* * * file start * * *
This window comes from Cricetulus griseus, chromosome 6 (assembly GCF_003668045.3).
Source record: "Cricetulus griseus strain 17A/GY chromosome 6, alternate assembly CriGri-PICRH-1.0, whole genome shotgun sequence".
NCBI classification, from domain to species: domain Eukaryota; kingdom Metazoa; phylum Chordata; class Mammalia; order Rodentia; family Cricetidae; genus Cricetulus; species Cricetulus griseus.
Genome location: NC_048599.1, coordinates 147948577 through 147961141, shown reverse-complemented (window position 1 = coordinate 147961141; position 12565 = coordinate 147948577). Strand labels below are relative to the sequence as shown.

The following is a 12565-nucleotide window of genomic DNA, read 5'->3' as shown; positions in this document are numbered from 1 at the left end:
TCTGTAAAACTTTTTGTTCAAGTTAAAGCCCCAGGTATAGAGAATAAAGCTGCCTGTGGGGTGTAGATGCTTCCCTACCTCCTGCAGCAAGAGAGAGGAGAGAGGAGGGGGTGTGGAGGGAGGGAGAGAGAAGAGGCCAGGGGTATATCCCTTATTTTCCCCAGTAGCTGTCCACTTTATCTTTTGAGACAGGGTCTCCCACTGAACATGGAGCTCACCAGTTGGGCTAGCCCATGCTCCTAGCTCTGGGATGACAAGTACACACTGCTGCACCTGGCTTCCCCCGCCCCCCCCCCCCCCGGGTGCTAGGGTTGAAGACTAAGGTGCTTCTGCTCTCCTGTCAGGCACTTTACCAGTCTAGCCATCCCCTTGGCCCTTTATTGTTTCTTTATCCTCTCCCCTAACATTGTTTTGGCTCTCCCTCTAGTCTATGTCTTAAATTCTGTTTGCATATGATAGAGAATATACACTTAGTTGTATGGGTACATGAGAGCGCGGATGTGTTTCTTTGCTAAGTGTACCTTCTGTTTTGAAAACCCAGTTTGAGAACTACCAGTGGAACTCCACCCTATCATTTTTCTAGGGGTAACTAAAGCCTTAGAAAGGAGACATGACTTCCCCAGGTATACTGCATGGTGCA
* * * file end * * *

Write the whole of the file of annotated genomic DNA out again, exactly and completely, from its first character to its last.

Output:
This window comes from Cricetulus griseus, chromosome 6 (assembly GCF_003668045.3).
Source record: "Cricetulus griseus strain 17A/GY chromosome 6, alternate assembly CriGri-PICRH-1.0, whole genome shotgun sequence".
NCBI classification, from domain to species: domain Eukaryota; kingdom Metazoa; phylum Chordata; class Mammalia; order Rodentia; family Cricetidae; genus Cricetulus; species Cricetulus griseus.
Genome location: NC_048599.1, coordinates 147948577 through 147961141, shown reverse-complemented (window position 1 = coordinate 147961141; position 12565 = coordinate 147948577). Strand labels below are relative to the sequence as shown.

The following is a 12565-nucleotide window of genomic DNA, read 5'->3' as shown; positions in this document are numbered from 1 at the left end:
TCTGTAAAACTTTTTGTTCAAGTTAAAGCCCCAGGTATAGAGAATAAAGCTGCCTGTGGGGTGTAGATGCTTCCCTACCTCCTGCAGCAAGAGAGAGGAGAGAGGAGGGGGTGTGGAGGGAGGGAGAGAGAAGAGGCCAGGGGTATATCCCTTATTTTCCCCAGTAGCTGTCCACTTTATCTTTTGAGACAGGGTCTCCCACTGAACATGGAGCTCACCAGTTGGGCTAGCCCATGCTCCTAGCTCTGGGATGACAAGTACACACTGCTGCACCTGGCTTCCCCCGCCCCCCCCCCCCCCGGGTGCTAGGGTTGAAGACTAAGGTGCTTCTGCTCTCCTGTCAGGCACTTTACCAGTCTAGCCATCCCCTTGGCCCTTTATTGTTTCTTTATCCTCTCCCCTAACATTGTTTTGGCTCTCCCTCTAGTCTATGTCTTAAATTCTGTTTGCATATGATAGAGAATATACACTTAGTTGTATGGGTACATGAGAGCGCGGATGTGTTTCTTTGCTAAGTGTACCTTCTGTTTTGAAAACCCAGTTTGAGAACTACCAGTGGAACTCCACCCTATCATTTTTCTAGGGGTAACTAAAGCCTTAGAAAGGAGACATGACTTCCCCAGGTATACTGCATGGTGCA